Jack Roland KEØVH@q.com


HAPPY NEW YEAR!  I hope and pray that all of you will enjoy a prosperous and joyful 2012 with the Lord, your families, and at your work.

Last month I had the picture of the General Electric radio that my wife and I bought from a used furniture store in downtown Denver in the December article.  We have really enjoyed listening to KEZW in Denver, which is a Standards/Nostalgia station in the area on this radio.  I have really enjoyed the big band/hits format of the station, especially when working on old tube radio’s.  They just sound better playing the older hits!  (BTW, Rick Crandall, the PD of the station, is a MOST EXCELLENT programmer).  We really enjoyed listening to the Christmas music on the station.  But I digress.

As my wife and I were listening to the radio in the kitchen during the holidays, I happened to notice these are the dial of the radio.

I saw the old “CD” for Civil Defense markings, “CD Mark” symbols like this (though generally shown as simple white triangles) were on every radio sold in the U.S., at the 640 kHz and 1240 kHz frequency points, to help listeners find the CONELRAD  stations.  There is some interesting information on all this at http://en.wikipedia.org/wiki/CONELRAD.  Also about amateur radio in this wikipedia article, it states:

“Beginning January 2, 1957, U.S. amateur radio came under CONELRAD rules and all stations, while operating, were required to verify at least once every 10 minutes that a normal broadcast station was on the air. If not, the amateur operators were required to stop transmitting. Several companies marketed special receivers that would sound an alarm and automatically deactivate the amateur’s transmitter when the monitored broadcast station went off the air.”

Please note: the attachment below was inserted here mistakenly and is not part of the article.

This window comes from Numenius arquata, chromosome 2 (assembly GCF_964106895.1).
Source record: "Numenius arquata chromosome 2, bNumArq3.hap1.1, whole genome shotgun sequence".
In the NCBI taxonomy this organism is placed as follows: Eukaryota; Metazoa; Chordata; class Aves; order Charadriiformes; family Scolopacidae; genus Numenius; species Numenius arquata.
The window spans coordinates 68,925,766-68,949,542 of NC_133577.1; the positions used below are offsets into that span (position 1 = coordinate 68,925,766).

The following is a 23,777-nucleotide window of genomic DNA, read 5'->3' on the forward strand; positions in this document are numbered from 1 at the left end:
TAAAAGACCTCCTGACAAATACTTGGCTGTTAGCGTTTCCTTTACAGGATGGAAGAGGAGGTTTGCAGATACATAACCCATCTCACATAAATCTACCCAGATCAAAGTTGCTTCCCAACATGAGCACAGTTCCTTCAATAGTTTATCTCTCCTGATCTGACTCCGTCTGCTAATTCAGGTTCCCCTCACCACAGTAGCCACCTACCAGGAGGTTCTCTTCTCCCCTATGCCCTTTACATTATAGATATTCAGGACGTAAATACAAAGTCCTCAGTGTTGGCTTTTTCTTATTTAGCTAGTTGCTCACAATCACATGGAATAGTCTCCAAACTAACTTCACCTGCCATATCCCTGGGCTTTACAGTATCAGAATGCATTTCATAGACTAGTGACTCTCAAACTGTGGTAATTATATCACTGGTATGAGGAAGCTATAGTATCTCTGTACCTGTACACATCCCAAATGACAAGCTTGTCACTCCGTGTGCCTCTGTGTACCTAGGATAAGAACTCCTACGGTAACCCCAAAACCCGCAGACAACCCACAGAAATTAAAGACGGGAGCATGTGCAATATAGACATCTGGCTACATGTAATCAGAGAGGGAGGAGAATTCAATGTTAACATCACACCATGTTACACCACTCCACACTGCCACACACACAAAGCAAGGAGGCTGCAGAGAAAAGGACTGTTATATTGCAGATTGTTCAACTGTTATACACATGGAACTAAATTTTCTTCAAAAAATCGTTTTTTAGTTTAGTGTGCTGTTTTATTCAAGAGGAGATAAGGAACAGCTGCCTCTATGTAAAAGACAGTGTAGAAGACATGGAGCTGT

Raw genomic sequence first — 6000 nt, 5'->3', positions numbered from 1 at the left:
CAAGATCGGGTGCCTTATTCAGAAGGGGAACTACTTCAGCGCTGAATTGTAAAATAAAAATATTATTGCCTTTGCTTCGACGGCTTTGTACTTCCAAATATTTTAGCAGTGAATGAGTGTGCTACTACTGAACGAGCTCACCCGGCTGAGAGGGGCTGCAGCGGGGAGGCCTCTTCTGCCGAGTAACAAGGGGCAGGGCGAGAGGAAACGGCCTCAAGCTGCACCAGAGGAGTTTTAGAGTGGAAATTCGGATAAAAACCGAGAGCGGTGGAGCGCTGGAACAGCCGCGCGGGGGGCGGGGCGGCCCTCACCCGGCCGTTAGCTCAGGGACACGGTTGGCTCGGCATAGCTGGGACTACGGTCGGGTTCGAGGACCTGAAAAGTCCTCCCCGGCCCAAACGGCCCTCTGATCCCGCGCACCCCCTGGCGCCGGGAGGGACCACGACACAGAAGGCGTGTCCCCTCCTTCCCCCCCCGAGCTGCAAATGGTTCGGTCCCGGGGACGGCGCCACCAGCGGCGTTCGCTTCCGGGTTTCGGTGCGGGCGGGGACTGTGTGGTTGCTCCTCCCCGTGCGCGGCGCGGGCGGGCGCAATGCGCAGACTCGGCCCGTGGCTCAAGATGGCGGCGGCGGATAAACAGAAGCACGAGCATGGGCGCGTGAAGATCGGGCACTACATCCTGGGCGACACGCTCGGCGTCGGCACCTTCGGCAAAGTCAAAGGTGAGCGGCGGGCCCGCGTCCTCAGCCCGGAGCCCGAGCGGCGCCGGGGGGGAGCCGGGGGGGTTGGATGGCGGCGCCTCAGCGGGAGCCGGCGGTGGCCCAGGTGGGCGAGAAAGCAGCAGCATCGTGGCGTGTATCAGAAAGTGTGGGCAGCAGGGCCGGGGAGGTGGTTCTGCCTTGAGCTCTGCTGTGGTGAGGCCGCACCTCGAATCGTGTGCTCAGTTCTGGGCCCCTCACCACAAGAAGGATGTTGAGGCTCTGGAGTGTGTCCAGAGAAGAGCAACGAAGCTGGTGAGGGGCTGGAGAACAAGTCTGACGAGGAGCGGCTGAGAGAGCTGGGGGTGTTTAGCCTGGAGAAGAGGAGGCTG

A very interesting cold war amateur radio rule I didn’t know about.  There is a very interesting web site with all things Civil Defense at http://www.conelrad.com/index.php.  There are many interesting websites and videos to be found on the net regarding this subject.

One fine day before Christmas I had to spend some time on Cheyenne Mountain cleaning and working on my transmitters, then took some lunch time and drove over to an adjacent hilltop close to the transmitters and operated 10 meter mobile for a lunch hour.  It was a great time, as I worked a bunch of east coast stations and back thru Pennsylvania, AND 1 station in New Zealand even!  25 watts out of my Realistic HTX-10 to a unity gain mag mount mobile antenna on the Durango.

The Durango on the mountain top                  

HTX-10 on 28.480 mHz

It was fun to be on the “DX” station end, as I had a mini pileup on me when I called “CQ from the top of 9600 foot Cheyenne Mountain near Colorado Springs”.  I worked solid stations calling me for about 30 minutes, including the New Zealand station.  LOTS of ham radio fun!  Try it sometime from one of your transmitter sites if you are so equipped.  With 10 meters being open as of late, a great time is to be had!  6 Meters has been open a lot lately too, so I think I may try to contrive a 6 meter antenna (I have a dipole I cut for my trip operating 6 meters from the top of Mount Lincoln back in August of 2008.  You can read about that ham radio adventure at http://www.smpte-sbe48.org/oldnews/0908news.php.)  I think I may take the Ranger RCI-5054 DX-100 up Cheyenne Mountain sometime towards the summer season and see what I can work from the same spot.

Don’t forget the SBE IRLP/ECHOLINK Hamnet, the 1st Saturday of the month and the 3rd Thursdays now.  Details on how to join us are at http://www.qsl.net/ke0vh/sbehamnet.